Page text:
Exercise and Mindfulness-Based-Stress-Reduction: A Multidimensional Approach Towards Cancer Survivorship Care


 Cancer, Survivorship, Exercise, Mindfulness-Based-Stress-Reduction, Quality of Life, Health.

How to Cite

Timothy F. Marshall. (2016). Exercise and Mindfulness-Based-Stress-Reduction: A Multidimensional Approach Towards Cancer Survivorship Care. Journal of Basic & Applied Sciences, 12, 62–67. https://doi.org/10.6000/1927-5129.2016.12.10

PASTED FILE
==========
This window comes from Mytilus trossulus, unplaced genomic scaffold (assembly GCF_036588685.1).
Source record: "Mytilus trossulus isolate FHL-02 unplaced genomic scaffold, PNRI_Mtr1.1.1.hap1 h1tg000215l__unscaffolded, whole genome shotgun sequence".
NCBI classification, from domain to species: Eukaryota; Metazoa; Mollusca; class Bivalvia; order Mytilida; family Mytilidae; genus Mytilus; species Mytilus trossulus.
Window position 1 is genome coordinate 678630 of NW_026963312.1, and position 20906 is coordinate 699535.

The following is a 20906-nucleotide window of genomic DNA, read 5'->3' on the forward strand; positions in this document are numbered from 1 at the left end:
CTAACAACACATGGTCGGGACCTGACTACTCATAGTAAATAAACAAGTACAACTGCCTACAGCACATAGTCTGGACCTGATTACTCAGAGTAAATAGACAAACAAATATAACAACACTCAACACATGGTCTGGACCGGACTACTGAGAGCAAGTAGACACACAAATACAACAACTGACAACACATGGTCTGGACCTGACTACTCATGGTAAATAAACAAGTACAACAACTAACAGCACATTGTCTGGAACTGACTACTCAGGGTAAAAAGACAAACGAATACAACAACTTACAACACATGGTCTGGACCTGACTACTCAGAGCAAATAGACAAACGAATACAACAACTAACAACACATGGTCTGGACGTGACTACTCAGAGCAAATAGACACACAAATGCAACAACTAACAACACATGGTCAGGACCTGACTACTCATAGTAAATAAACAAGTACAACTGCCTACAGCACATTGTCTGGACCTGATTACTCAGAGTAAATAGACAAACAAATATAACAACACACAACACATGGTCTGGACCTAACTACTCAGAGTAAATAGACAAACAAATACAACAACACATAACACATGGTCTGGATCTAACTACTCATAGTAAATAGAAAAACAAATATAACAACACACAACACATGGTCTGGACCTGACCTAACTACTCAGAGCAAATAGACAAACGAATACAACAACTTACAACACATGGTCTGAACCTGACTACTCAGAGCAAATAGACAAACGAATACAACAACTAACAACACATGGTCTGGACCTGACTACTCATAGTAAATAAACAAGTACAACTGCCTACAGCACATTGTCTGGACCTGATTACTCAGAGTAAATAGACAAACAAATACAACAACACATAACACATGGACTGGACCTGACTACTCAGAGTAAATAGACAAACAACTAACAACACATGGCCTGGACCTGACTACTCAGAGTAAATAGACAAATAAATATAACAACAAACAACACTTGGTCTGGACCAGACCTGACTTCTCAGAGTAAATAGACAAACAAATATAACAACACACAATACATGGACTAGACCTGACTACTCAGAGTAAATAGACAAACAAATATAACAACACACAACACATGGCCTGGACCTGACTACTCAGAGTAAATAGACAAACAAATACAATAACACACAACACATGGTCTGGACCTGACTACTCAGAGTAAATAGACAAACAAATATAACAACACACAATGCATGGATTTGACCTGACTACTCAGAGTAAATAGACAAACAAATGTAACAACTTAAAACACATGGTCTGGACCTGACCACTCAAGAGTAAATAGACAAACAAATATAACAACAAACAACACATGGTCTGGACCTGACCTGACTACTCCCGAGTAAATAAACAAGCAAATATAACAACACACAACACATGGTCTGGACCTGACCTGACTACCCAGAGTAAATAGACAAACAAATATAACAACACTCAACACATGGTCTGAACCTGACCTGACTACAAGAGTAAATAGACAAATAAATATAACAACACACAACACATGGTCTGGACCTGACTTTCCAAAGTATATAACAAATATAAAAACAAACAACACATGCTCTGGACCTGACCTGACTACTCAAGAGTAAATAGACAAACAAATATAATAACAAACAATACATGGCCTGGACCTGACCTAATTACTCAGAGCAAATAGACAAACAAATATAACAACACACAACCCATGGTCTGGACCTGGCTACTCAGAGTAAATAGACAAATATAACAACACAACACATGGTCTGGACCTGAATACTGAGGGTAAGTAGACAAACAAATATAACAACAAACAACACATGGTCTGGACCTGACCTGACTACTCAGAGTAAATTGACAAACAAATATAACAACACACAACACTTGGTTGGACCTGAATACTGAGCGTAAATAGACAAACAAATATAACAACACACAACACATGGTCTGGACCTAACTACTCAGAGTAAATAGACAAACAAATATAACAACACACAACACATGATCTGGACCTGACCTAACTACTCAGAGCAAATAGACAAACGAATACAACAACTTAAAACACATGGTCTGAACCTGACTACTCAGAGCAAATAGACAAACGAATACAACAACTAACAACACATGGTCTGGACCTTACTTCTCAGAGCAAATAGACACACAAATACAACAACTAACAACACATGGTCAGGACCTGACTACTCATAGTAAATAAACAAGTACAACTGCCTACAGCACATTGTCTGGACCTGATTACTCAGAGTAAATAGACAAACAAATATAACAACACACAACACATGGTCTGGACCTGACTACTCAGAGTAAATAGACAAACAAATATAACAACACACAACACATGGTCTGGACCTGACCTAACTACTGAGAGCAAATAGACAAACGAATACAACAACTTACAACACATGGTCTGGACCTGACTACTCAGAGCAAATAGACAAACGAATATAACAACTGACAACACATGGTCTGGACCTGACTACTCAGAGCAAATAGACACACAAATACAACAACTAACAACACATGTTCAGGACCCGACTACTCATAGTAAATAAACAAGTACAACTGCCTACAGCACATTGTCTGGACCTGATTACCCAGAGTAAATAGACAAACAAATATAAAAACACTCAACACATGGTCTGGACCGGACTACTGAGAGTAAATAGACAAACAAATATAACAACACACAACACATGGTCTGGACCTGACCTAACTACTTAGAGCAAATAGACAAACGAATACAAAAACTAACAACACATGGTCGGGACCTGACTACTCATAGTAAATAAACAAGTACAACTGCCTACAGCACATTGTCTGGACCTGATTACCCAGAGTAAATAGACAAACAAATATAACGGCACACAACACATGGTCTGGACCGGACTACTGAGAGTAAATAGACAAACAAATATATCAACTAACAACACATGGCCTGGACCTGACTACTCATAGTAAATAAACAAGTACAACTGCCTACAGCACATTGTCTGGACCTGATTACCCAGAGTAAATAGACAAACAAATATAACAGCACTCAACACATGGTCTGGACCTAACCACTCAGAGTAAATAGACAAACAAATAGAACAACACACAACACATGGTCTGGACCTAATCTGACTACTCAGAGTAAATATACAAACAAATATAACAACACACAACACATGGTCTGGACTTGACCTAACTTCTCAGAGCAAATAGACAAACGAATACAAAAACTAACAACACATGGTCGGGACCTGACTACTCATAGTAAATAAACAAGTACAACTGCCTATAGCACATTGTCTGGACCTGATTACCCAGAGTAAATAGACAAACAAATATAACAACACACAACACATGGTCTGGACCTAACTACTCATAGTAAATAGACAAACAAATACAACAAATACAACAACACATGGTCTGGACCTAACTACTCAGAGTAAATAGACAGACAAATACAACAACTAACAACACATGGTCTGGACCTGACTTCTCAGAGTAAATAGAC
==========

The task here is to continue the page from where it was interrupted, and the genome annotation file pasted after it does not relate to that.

Cancer survivors often experience a variety of physiological deficits resulting from cancer treatment such as reduced muscle strength, decreased range of motion and poor balance. Cancer survivors also commonly experience psychosocial side effects, such as anxiety, depression and fear of recurrence. Overall, it is common for cancer survivors to report a decrease in physical and emotional wellbeing and overall quality of life. Research suggests that improvements in physical health can be achieved through moderate intensity exercise such as light resistance training and moderate aerobic exercise in this population. Mindfulness-Based-Stress-Reduction (MBSR) programming utilizes various mind/body techniques that can reduce state anxiety levels, distress and depression. While cancer survivors face numerous physiological and psychological challenges, exercise interventions focus on physical health, while MBSR interventions focus on psychosocial health. The American Medical Association (AMA) recommends a patient’s care should include psychological, physiological, psychosocial and educational components, emphasizing the need for an integrated approach to cancer survivorship. Integrating exercise and MBSR interventions may serve to optimize the overall health and quality of life of a cancer survivor.



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